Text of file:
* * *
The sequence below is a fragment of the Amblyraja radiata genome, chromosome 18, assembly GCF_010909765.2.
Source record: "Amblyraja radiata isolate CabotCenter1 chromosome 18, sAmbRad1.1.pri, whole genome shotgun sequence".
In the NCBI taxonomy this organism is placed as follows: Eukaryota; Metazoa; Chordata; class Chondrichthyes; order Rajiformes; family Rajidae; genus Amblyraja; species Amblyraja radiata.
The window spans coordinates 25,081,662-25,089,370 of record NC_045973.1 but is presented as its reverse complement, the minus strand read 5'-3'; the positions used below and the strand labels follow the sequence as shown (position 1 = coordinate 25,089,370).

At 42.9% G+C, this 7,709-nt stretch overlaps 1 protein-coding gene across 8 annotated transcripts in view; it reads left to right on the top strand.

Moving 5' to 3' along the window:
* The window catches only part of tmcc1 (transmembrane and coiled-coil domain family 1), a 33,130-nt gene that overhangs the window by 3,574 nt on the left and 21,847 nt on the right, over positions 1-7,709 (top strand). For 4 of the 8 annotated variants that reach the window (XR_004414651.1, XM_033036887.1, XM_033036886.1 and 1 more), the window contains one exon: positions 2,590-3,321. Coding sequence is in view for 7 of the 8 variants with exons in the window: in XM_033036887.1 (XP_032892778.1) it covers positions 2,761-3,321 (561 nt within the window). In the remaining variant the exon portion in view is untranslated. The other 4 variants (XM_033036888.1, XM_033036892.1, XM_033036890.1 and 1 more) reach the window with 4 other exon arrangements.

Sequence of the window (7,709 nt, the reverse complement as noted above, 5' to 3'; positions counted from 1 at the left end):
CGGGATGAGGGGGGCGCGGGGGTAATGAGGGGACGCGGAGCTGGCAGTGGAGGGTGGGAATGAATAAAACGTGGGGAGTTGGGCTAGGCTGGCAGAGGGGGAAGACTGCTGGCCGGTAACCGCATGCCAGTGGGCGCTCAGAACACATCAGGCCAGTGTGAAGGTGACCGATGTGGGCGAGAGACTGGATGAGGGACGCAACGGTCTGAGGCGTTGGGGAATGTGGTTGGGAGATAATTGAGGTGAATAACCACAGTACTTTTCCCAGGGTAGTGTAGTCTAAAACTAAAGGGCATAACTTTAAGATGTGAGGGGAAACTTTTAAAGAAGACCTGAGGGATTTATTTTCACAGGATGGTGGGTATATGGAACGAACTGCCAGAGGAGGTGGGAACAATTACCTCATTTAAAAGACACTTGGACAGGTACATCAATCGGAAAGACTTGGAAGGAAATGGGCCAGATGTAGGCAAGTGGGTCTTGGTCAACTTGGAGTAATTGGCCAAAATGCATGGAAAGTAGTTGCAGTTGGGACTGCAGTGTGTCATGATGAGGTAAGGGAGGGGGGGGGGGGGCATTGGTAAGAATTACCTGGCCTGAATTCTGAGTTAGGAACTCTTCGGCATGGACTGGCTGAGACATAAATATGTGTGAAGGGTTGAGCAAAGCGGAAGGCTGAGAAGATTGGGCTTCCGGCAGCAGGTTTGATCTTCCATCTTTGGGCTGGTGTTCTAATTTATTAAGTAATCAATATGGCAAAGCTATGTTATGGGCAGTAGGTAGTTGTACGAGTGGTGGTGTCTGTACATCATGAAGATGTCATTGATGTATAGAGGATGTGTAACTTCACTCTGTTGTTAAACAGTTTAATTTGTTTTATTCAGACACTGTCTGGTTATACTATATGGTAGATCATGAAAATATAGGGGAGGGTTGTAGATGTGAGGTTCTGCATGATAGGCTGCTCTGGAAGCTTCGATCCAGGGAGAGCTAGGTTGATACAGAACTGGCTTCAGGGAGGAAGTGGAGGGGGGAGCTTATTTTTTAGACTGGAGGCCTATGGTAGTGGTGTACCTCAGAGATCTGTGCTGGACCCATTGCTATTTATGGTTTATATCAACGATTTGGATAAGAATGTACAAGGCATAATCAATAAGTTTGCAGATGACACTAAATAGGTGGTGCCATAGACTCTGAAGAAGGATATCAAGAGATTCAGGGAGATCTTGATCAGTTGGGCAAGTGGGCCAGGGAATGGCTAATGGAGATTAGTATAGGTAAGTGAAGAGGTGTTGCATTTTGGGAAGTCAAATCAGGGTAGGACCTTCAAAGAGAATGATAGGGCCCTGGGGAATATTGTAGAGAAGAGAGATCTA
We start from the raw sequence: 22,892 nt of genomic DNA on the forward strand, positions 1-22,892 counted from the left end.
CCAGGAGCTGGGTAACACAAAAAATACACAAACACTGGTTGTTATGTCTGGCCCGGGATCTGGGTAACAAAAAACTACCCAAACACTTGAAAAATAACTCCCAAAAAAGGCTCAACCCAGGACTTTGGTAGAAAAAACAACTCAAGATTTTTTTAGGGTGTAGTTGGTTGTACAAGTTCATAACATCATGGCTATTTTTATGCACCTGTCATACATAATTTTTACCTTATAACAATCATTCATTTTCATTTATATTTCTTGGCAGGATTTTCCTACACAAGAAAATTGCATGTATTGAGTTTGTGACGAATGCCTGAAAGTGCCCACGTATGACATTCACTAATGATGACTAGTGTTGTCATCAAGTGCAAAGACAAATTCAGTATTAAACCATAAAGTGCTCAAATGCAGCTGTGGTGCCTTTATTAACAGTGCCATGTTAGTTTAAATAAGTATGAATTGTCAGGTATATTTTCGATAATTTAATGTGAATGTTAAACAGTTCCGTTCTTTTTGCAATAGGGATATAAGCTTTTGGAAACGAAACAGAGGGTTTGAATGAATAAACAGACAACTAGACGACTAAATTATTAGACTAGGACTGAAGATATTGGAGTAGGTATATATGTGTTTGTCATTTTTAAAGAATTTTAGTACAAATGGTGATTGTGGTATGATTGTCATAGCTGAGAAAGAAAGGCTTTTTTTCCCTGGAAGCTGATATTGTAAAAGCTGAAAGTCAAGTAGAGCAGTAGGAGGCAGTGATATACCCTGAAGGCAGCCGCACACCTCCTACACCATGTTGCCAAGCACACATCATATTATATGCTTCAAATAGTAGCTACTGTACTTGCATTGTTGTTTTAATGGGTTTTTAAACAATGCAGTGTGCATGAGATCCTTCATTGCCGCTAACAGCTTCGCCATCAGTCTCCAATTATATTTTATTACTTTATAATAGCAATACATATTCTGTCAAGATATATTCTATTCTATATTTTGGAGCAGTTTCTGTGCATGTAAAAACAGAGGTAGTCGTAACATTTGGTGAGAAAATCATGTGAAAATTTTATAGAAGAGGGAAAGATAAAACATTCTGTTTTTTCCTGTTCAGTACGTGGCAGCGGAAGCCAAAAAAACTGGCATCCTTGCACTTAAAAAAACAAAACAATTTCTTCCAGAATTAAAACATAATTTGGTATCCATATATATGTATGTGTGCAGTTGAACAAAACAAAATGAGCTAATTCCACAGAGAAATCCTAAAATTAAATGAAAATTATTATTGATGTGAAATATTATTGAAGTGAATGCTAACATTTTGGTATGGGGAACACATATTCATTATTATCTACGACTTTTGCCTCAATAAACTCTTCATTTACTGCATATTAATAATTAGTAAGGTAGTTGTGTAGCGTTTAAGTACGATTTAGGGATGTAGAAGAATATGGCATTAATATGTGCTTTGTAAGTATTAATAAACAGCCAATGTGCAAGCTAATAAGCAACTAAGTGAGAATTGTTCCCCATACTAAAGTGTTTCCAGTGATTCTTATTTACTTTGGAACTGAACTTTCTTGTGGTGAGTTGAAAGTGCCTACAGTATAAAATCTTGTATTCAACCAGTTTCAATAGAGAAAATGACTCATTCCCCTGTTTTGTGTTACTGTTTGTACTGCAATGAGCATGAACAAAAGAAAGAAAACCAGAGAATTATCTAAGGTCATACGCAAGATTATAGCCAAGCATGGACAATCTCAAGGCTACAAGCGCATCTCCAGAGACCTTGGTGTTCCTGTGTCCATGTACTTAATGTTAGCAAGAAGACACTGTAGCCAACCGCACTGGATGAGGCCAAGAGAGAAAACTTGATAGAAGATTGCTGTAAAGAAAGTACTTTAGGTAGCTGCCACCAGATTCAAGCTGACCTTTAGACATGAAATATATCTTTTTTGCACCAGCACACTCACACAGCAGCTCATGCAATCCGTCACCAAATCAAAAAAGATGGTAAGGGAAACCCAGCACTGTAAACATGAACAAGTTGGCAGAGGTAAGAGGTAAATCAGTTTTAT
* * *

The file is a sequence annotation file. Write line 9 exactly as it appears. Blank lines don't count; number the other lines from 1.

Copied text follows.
CGGGATGAGGGGGGCGCGGGGGTAATGAGGGGACGCGGAGCTGGCAGTGGAGGGTGGGAATGAATAAAACGTGGGGAGTTGGGCTAGGCTGGCAGAGGGGGAAGACTGCTGGCCGGTAACCGCATGCCAGTGGGCGCTCAGAACACATCAGGCCAGTGTGAAGGTGACCGATGTGGGCGAGAGACTGGATGAGGGACGCAACGGTCTGAGGCGTTGGGGAATGTGGTTGGGAGATAATTGAGGTGAATAACCACAGTACTTTTCCCAGGGTAGTGTAGTCTAAAACTAAAGGGCATAACTTTAAGATGTGAGGGGAAACTTTTAAAGAAGACCTGAGGGATTTATTTTCACAGGATGGTGGGTATATGGAACGAACTGCCAGAGGAGGTGGGAACAATTACCTCATTTAAAAGACACTTGGACAGGTACATCAATCGGAAAGACTTGGAAGGAAATGGGCCAGATGTAGGCAAGTGGGTCTTGGTCAACTTGGAGTAATTGGCCAAAATGCATGGAAAGTAGTTGCAGTTGGGACTGCAGTGTGTCATGATGAGGTAAGGGAGGGGGGGGGGGGGCATTGGTAAGAATTACCTGGCCTGAATTCTGAGTTAGGAACTCTTCGGCATGGACTGGCTGAGACATAAATATGTGTGAAGGGTTGAGCAAAGCGGAAGGCTGAGAAGATTGGGCTTCCGGCAGCAGGTTTGATCTTCCATCTTTGGGCTGGTGTTCTAATTTATTAAGTAATCAATATGGCAAAGCTATGTTATGGGCAGTAGGTAGTTGTACGAGTGGTGGTGTCTGTACATCATGAAGATGTCATTGATGTATAGAGGATGTGTAACTTCACTCTGTTGTTAAACAGTTTAATTTGTTTTATTCAGACACTGTCTGGTTATACTATATGGTAGATCATGAAAATATAGGGGAGGGTTGTAGATGTGAGGTTCTGCATGATAGGCTGCTCTGGAAGCTTCGATCCAGGGAGAGCTAGGTTGATACAGAACTGGCTTCAGGGAGGAAGTGGAGGGGGGAGCTTATTTTTTAGACTGGAGGCCTATGGTAGTGGTGTACCTCAGAGATCTGTGCTGGACCCATTGCTATTTATGGTTTATATCAACGATTTGGATAAGAATGTACAAGGCATAATCAATAAGTTTGCAGATGACACTAAATAGGTGGTGCCATAGACTCTGAAGAAGGATATCAAGAGATTCAGGGAGATCTTGATCAGTTGGGCAAGTGGGCCAGGGAATGGCTAATGGAGATTAGTATAGGTAAGTGAAGAGGTGTTGCATTTTGGGAAGTCAAATCAGGGTAGGACCTTCAAAGAGAATGATAGGGCCCTGGGGAATATTGTAGAGAAGAGAGATCTA